Plan to pay more than the minimum amount each month. Most lenders will apply the monthly payment to the loan interest before principal which means making minimum payments does not provide much progress. Making larger payments means more money will go to paying down the principal of the loan and you will speed up repayment.
3. Make additional payments each month.
Making extra payments targeted toward the principal balance each month will greatly speed up your debt repayment. You’ll have less interest accrued and and a higher percentage will go toward principal. Any time you get extra money on hand, plan to make an extra loan payment.
4. Find more money in your budget for payments.
Making a budget and sticking to it will help you free up more money to pay toward your student loans each month. Creating a budget and then tracking your spending will help you find out which expenses you can cut. The money you free up by budgeting can be used to pay down your student loans faster.
5. Explore your student loan repayment options.
While you can’t easily get rid of student loans, you can find a lot of ways to make paying them easier. You can look into refinancing your loans, setting up an income based repayment play, or even qualifying for public service loan forgiveness. You can also research if your company gives any options for student loan repayment. Many of these options can help you pay down your loan faster.
6. Make more money.
Finding ways to make extra income will help you tremendously when you are paying off your student loans. I used extra income from my blog and babysitting jobs to make extra payments toward my student loans. Whenever I could work extra on the weekends I took the chance so that I could throw the extra money toward repaying the student loans.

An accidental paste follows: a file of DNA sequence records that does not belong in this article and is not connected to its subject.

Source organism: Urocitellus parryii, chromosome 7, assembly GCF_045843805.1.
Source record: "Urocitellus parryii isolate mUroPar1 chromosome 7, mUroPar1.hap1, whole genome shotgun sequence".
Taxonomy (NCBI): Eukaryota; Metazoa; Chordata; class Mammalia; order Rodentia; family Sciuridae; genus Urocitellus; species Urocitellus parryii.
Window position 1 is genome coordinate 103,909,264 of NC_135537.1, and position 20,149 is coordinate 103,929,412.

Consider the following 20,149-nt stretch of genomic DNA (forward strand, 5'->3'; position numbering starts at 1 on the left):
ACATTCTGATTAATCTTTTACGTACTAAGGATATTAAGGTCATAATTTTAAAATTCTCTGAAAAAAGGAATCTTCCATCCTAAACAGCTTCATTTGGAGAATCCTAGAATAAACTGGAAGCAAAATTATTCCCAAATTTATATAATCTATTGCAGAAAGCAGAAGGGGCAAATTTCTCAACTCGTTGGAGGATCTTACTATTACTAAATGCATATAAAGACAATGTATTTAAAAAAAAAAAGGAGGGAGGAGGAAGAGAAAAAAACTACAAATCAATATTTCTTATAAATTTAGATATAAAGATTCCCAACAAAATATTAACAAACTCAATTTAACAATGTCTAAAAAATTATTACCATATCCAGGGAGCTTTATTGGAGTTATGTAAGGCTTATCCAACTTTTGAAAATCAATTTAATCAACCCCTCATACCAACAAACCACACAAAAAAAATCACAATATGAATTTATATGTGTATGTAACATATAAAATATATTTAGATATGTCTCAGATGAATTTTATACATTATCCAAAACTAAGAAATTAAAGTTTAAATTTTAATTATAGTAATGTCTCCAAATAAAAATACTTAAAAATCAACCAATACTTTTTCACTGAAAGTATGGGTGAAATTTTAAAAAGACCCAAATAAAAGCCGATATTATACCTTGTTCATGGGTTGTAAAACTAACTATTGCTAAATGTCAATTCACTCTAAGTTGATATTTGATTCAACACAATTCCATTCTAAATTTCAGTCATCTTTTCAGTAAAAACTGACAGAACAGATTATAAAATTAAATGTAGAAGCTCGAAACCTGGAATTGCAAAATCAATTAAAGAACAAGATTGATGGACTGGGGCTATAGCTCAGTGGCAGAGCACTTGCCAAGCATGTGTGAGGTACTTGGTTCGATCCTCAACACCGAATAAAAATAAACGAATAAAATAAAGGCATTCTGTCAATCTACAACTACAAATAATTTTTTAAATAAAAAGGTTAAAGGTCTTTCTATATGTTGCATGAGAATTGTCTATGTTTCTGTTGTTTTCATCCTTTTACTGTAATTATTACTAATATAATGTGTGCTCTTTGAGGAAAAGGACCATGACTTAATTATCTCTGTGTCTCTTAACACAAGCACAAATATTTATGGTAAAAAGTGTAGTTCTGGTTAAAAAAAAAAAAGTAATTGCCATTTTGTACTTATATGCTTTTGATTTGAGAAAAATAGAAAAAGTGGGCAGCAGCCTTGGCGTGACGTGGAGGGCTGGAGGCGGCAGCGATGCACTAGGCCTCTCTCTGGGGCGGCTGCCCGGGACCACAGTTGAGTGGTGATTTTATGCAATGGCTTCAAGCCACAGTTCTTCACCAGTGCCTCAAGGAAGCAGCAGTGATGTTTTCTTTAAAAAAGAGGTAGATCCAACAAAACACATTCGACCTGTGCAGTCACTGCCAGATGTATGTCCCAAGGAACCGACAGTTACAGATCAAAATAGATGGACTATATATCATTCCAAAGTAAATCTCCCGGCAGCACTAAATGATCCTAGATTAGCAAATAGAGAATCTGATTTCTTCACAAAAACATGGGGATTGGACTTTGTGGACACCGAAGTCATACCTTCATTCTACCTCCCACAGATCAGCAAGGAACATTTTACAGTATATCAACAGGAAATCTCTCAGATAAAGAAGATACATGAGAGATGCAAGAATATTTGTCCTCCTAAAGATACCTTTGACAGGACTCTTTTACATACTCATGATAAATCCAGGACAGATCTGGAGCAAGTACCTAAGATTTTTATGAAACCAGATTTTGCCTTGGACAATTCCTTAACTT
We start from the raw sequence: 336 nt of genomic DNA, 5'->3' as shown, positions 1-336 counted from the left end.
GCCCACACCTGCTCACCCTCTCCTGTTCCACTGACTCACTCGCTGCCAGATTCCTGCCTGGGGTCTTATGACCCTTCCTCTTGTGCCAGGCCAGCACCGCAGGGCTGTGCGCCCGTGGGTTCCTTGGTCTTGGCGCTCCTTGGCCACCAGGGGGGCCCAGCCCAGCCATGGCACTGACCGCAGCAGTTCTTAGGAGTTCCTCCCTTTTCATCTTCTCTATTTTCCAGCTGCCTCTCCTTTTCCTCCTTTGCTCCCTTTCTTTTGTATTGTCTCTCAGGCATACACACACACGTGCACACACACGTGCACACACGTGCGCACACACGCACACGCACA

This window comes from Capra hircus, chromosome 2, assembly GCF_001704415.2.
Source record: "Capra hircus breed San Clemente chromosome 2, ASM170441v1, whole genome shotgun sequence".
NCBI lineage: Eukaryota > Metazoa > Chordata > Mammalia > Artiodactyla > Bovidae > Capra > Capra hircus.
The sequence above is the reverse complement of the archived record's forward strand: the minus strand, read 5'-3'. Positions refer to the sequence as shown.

7. Stay motivated.
Paying off debt sucks. There is no way around it. It’s hard to stay motivated and continue to follow your plan when it feels like your money is disappearing with no benefit. Stay motivated by reading great books about debt or listening to podcasts or talking to friends and family about achieving your debt payoff goals.
No matter what plan you are on, planning and discipline are what really helps pay off student loans faster.
Paying Off Parent Plus Student Loans
Update: In 2018 I starting paying off parent plus loans that were taken out for my education. Despite promises that these loans would not be my responsibility, I decided to pay them back to help out my family.
I paid off the first $13,000 in six months and plan to complete the debt payment by the end of 2020. Paying off $43,000 in just two years is even more rapid than my original student loan debt payments.
Ultimately the decision on whether or not to pay off loans in someone else’s name is a very personal decision. In my case I decided to go ahead and treat the loans like they were mine even if they weren’t in my name, because they were used for my education.
How long did it take you to pay off your student loans?
I’m curious how long it took other people to pay off their student loans. Was it a long process for you? Did you pay the minimum payments? Or did you throw large chunks of money at your loans like I did?
If you haven’t paid off your student loans yet, how long will it take you? Do you have an estimated pay off date? What’s your payment plan? Is it longer than normal or shorter?
Also, what is the longest you’ve heard for someone paying off student loans? I’m curious how far these things stick around with people – it’s kinda scary! I’ve heard callers to the Dave Ramsey show in their 50s and 60s paying off student loans!